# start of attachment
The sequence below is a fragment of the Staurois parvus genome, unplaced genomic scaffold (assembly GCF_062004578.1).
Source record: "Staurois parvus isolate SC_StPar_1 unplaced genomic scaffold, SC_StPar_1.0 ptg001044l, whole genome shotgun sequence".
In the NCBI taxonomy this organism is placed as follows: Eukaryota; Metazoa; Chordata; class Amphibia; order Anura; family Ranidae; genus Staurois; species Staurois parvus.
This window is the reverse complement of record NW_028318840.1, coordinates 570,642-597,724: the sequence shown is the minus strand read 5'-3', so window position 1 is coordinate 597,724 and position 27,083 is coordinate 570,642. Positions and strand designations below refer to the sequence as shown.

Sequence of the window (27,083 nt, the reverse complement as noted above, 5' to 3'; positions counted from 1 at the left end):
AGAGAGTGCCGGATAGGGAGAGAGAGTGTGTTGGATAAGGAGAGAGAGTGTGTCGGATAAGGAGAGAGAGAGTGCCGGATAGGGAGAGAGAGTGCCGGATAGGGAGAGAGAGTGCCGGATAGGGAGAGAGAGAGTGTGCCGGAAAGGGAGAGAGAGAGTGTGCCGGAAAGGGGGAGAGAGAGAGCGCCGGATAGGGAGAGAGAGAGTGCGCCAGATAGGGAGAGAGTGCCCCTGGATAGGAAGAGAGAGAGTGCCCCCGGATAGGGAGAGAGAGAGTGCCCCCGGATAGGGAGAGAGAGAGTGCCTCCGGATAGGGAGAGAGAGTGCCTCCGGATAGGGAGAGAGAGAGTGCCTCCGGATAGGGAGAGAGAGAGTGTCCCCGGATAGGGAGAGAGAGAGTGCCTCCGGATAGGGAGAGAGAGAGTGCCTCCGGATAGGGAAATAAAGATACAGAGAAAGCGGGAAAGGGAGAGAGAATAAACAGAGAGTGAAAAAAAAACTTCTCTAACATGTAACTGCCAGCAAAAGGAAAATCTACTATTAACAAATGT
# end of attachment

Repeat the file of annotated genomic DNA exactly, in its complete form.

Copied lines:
The sequence below is a fragment of the Staurois parvus genome, unplaced genomic scaffold (assembly GCF_062004578.1).
Source record: "Staurois parvus isolate SC_StPar_1 unplaced genomic scaffold, SC_StPar_1.0 ptg001044l, whole genome shotgun sequence".
In the NCBI taxonomy this organism is placed as follows: Eukaryota; Metazoa; Chordata; class Amphibia; order Anura; family Ranidae; genus Staurois; species Staurois parvus.
This window is the reverse complement of record NW_028318840.1, coordinates 570,642-597,724: the sequence shown is the minus strand read 5'-3', so window position 1 is coordinate 597,724 and position 27,083 is coordinate 570,642. Positions and strand designations below refer to the sequence as shown.

Sequence of the window (27,083 nt, the reverse complement as noted above, 5' to 3'; positions counted from 1 at the left end):
AGAGAGTGCCGGATAGGGAGAGAGAGTGTGTTGGATAAGGAGAGAGAGTGTGTCGGATAAGGAGAGAGAGAGTGCCGGATAGGGAGAGAGAGTGCCGGATAGGGAGAGAGAGTGCCGGATAGGGAGAGAGAGAGTGTGCCGGAAAGGGAGAGAGAGAGTGTGCCGGAAAGGGGGAGAGAGAGAGCGCCGGATAGGGAGAGAGAGAGTGCGCCAGATAGGGAGAGAGTGCCCCTGGATAGGAAGAGAGAGAGTGCCCCCGGATAGGGAGAGAGAGAGTGCCCCCGGATAGGGAGAGAGAGAGTGCCTCCGGATAGGGAGAGAGAGTGCCTCCGGATAGGGAGAGAGAGAGTGCCTCCGGATAGGGAGAGAGAGAGTGTCCCCGGATAGGGAGAGAGAGAGTGCCTCCGGATAGGGAGAGAGAGAGTGCCTCCGGATAGGGAAATAAAGATACAGAGAAAGCGGGAAAGGGAGAGAGAATAAACAGAGAGTGAAAAAAAAACTTCTCTAACATGTAACTGCCAGCAAAAGGAAAATCTACTATTAACAAATGT